The state’s Division of Occupational Safety and Health (Cal/OSHA), which oversees workplace safety, has slapped Amazon with $1,870 in fines for coronavirus-related safety violations. The Los Angeles Times reports that over the course of several months beginning in May, investigators with the agency found that two Amazon warehouses in Southern California – one in Eastvale and one in Hawthorne – failed to mitigate workers’ potential exposure to the novel coronavirus because they failed to provide effective safety training to employees.
The citations dated Oct. 6 state that workers at these facilities were not aware of key elements in the training materials, including sanitation of workstations and frequently touched objects in the workplace. Cal/OSHA investigated conditions at the Amazon delivery center in Hawthorne and the fulfillment center in Eastvale after employees called for a state investigation into their working conditions.
Allegations of Poor Working Conditions
The complaints allege Amazon did not properly promote social distancing and did not stop operations to clean and disinfect parts of the facilities where infected workers had spent their shifts. Amazon also failed to broadly inform workers about confirmed coronavirus cases, according to a May 1 complaint. In one case, workers at the Hawthorne delivery center learned that an employee had died of COVID-19 in March from media reports instead of from Amazon, the complaint stated.
A worker at the Hawthorne facility said she and others work in a crowded environment where hot, tired workers pull packages from a conveyor belt while the company tracks their productivity rates. The worker, who has asthma, said she and other workers sometimes take their masks off briefly. However, the Times reports that the Amazon fines, $935 for each facility, are the smallest an employer has received from Cal/OSHA for a COVID-19 violation. Since Cal/OSHA issued its first coronavirus-related citation Aug. 25, it has fined more than 20 companies a total of about $700,000.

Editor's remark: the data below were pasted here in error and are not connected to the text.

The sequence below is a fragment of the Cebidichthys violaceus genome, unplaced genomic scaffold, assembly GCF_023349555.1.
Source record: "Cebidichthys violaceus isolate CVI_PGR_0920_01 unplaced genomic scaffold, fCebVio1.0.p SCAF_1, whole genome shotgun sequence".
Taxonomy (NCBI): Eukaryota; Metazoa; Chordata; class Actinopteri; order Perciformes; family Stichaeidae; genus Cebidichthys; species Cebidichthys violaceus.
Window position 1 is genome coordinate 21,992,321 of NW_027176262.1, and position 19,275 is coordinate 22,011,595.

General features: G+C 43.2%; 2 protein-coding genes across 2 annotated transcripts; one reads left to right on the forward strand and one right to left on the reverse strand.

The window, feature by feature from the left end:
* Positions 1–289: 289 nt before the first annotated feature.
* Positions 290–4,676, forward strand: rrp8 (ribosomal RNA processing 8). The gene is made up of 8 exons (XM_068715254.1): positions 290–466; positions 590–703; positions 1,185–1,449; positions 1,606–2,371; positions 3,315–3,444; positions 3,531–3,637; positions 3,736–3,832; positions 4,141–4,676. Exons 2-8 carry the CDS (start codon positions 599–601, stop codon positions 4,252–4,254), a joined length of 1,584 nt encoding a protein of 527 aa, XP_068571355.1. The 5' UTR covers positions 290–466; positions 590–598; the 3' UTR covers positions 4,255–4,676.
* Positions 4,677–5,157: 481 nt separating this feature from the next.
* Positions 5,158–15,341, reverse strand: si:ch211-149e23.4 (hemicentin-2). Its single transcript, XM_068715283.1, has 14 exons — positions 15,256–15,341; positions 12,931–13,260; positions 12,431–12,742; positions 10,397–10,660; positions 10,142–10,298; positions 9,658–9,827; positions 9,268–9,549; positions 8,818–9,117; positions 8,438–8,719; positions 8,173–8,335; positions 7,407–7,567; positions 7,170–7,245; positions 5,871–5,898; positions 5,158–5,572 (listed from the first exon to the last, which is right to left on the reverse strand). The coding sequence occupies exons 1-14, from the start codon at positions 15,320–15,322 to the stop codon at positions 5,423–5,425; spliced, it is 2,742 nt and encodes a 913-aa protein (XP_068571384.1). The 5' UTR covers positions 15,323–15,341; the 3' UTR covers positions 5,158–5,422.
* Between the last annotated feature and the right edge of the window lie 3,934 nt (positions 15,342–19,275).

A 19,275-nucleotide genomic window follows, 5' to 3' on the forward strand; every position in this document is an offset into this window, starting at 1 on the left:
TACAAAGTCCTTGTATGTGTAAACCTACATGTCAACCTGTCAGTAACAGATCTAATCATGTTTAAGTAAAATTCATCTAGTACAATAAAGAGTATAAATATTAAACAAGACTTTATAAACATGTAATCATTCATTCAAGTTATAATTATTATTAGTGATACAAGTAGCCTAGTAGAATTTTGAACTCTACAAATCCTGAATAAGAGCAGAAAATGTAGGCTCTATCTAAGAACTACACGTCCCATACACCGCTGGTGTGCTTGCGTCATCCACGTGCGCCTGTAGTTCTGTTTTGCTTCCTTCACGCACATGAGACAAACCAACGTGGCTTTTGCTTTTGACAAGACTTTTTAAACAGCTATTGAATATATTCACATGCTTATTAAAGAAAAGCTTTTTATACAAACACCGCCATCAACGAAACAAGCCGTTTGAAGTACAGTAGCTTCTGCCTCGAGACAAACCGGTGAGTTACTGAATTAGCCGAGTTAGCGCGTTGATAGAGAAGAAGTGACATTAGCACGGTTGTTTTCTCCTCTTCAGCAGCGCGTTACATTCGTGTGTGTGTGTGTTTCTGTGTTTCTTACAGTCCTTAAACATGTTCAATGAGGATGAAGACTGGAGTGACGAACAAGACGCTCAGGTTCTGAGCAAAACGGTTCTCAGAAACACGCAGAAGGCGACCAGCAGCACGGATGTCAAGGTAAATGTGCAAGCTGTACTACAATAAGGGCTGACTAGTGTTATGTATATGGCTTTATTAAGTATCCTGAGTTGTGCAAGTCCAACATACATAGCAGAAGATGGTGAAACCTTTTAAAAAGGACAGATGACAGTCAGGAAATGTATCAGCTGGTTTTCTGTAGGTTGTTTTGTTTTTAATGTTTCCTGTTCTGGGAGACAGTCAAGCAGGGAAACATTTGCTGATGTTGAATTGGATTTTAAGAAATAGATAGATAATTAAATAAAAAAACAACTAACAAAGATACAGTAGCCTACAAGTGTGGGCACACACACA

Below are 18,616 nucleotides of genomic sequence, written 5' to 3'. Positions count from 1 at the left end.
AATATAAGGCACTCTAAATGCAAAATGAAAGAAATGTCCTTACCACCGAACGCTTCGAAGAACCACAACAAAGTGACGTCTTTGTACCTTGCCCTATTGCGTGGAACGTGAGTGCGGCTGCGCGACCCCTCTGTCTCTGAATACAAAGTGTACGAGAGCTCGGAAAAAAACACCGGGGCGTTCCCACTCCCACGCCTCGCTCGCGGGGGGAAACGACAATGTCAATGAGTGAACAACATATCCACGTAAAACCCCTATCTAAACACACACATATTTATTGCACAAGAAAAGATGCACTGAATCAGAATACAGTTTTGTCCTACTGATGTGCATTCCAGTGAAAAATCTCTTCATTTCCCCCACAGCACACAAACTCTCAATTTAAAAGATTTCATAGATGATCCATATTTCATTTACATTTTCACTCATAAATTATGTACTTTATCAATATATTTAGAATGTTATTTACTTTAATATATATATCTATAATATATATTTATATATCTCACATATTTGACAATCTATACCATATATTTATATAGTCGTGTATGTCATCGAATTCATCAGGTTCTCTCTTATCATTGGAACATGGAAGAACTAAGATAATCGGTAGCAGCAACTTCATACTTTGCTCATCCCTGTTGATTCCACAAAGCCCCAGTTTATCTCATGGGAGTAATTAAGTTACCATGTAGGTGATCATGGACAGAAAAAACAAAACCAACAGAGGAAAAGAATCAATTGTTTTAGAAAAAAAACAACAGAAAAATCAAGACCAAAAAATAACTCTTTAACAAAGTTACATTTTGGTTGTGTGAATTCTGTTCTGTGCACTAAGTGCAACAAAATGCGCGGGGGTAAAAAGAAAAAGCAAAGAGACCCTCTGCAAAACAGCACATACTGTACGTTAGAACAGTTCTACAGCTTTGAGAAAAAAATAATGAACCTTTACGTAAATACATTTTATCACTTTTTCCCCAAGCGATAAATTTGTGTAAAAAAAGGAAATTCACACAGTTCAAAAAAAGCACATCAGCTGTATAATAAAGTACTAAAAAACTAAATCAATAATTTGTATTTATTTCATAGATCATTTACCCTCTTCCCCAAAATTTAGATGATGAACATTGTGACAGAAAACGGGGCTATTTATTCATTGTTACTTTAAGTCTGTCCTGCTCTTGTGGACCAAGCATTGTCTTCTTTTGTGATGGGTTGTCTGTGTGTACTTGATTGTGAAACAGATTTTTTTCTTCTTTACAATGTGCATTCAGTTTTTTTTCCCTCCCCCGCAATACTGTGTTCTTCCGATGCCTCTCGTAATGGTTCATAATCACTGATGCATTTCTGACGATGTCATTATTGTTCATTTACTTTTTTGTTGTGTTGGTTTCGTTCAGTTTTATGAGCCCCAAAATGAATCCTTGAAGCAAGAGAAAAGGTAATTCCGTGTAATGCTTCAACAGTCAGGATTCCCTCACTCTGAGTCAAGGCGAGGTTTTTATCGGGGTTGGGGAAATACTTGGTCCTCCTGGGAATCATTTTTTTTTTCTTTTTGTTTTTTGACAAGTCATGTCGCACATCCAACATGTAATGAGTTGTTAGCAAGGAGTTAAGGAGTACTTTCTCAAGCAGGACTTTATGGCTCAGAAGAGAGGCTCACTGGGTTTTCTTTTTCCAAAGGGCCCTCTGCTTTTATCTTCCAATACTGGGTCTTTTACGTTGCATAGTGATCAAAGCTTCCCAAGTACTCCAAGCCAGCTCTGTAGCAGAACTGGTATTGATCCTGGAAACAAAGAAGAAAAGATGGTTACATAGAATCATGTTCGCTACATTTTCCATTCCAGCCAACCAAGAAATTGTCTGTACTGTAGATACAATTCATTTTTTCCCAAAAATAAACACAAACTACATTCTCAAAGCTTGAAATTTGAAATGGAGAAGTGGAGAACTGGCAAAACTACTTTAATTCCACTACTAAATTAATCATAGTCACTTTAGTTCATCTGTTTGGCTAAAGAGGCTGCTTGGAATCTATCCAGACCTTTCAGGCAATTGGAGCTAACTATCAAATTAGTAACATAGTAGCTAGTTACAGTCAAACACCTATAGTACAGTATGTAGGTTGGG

Workers have the right to a safe and healthy work environment. Workers who are providing essential services especially are more vulnerable and need to be not only provided with personal protective equipment but also be trained on how to use them and how to follow safety measures in the workplace.
Suppose you suspect that your employer is not taking adequate measures to protect you. In that case, it is important that you contact the state’s Occupational Safety and Health Administration and an experienced California employment attorney who can help protect your rights. If you have contracted the coronavirus as a result of your employer’s negligence, you may be able to seek compensation for your losses including medical expenses, lost income, hospitalization, and pain and suffering.